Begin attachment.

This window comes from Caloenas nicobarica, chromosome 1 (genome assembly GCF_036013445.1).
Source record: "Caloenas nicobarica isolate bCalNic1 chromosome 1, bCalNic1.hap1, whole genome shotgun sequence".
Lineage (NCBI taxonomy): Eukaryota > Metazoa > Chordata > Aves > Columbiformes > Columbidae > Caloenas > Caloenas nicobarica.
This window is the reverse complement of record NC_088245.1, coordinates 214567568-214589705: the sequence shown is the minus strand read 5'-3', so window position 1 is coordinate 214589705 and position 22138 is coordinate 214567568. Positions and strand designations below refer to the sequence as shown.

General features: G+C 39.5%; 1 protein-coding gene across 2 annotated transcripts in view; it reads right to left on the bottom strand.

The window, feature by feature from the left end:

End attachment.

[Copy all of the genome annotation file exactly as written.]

This window comes from Caloenas nicobarica, chromosome 1 (genome assembly GCF_036013445.1).
Source record: "Caloenas nicobarica isolate bCalNic1 chromosome 1, bCalNic1.hap1, whole genome shotgun sequence".
Lineage (NCBI taxonomy): Eukaryota > Metazoa > Chordata > Aves > Columbiformes > Columbidae > Caloenas > Caloenas nicobarica.
This window is the reverse complement of record NC_088245.1, coordinates 214567568-214589705: the sequence shown is the minus strand read 5'-3', so window position 1 is coordinate 214589705 and position 22138 is coordinate 214567568. Positions and strand designations below refer to the sequence as shown.

General features: G+C 39.5%; 1 protein-coding gene across 2 annotated transcripts in view; it reads right to left on the bottom strand.

The window, feature by feature from the left end: